In an example embodiment, the security and information usage policy is clearly communicated to the user at the outset to establish trust.
Given that storage is optionally indefinite, in such circumstances the storage is preferably large and reliable. In one embodiment, this is achieved with large redundant data farms with geographic separation, using RAID, and/or other techniques.
The stored/archived information is optionally made to be accessible from various devices including optionally a computer, a handset in voice mode or data mode, a networked television, and/or other device. The access method may be specific to a particular kind of information (e.g., a list of most recent calls, a list of contacts, or the text from a converted voice message to be sent in an SMS) or it may be very general (e.g., search for all interactions with a particular individual in a given timeframe that involved a particular subject). Thus, new, recently arrived information and/or relatively old information can be located and identified from the stored/data.
Optionally, device specific user interfaces may be used to access the stored/archived data discussed above. For example for a computer, interactive television, or smart phone, the user interfaces can be implemented as a widget, to a more traditional Web portal, to an executable client. For an example telephone handset, the interaction is tailored to the available display space, resolution and/or user input mechanism (e.g., keypad, full keyboard, touch screen, voice activation, etc.), where the functionality is optionally similar to the provided via the computer, although in some cases optionally reduced in scope.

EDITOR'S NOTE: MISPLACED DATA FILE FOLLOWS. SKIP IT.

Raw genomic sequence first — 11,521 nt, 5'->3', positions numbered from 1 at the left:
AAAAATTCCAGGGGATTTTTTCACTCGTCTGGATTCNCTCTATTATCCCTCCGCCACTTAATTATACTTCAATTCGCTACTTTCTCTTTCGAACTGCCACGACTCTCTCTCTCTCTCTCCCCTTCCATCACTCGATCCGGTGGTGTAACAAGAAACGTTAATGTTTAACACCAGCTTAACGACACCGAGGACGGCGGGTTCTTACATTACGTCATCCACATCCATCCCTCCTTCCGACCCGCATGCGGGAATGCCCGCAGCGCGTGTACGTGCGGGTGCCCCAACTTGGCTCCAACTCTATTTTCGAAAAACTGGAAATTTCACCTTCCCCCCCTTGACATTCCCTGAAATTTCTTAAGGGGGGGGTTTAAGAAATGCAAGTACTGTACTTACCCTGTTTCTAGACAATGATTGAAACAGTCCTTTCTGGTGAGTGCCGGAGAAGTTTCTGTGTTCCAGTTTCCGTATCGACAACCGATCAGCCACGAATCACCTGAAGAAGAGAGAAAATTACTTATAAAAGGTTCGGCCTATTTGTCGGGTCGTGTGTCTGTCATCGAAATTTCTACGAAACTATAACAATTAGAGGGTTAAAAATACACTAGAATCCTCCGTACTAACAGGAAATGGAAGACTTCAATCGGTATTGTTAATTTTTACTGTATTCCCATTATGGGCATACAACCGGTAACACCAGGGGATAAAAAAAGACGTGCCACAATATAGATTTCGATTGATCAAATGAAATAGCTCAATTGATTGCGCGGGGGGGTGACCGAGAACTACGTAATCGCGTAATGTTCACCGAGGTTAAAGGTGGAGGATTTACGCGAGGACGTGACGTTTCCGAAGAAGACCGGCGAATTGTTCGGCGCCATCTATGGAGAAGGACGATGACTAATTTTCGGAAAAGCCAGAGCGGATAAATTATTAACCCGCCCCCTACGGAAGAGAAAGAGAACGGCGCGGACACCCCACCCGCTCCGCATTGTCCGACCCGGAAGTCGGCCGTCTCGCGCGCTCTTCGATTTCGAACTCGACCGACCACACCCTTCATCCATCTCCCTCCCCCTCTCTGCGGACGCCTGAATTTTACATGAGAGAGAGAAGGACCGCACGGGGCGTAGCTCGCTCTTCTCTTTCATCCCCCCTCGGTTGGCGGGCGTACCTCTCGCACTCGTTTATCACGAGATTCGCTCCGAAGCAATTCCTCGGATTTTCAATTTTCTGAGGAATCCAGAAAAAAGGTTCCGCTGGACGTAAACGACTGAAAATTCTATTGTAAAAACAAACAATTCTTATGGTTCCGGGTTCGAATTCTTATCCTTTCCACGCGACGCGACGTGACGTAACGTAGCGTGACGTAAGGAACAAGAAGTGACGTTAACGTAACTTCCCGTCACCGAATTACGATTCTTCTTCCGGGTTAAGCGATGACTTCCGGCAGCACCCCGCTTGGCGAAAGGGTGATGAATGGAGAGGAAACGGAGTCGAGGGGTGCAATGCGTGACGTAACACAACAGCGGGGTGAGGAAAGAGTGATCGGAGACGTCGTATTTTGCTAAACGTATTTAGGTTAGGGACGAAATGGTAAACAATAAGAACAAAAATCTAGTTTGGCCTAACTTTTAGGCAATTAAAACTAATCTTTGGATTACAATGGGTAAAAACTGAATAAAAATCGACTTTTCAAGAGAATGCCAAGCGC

Additional optional ways in which the archived information may be utilized include some or all of the following:
Data synchronization is optionally provided which enables data (such as some or all of the data discussed above) from an archive to be accessed and/or utilized by a remote handset. For example, if user needs to search for contacts beyond the manageable number of contacts the handset can manage (e.g., wherein not all the contacts are stored on the handset), the system automatically reaches back into the archive stored remote from the handset to locate contacts stored in the archive based on user search terms or index selection (e.g., contacts beginning with the letter “A”). A user can similarly access archived call logs, message text, etc.
Text reply or call back to a call log entry automatically causes one or more databases (e.g., SS7 databases) to be queried if call log entry is older than a certain date. By way of example, if a call log entry or response to a search query is older than a year, the system may be configured to automatically query a database (e.g., an LNP database) to determine if the number has been ported to another carrier or has been provisioned to another user.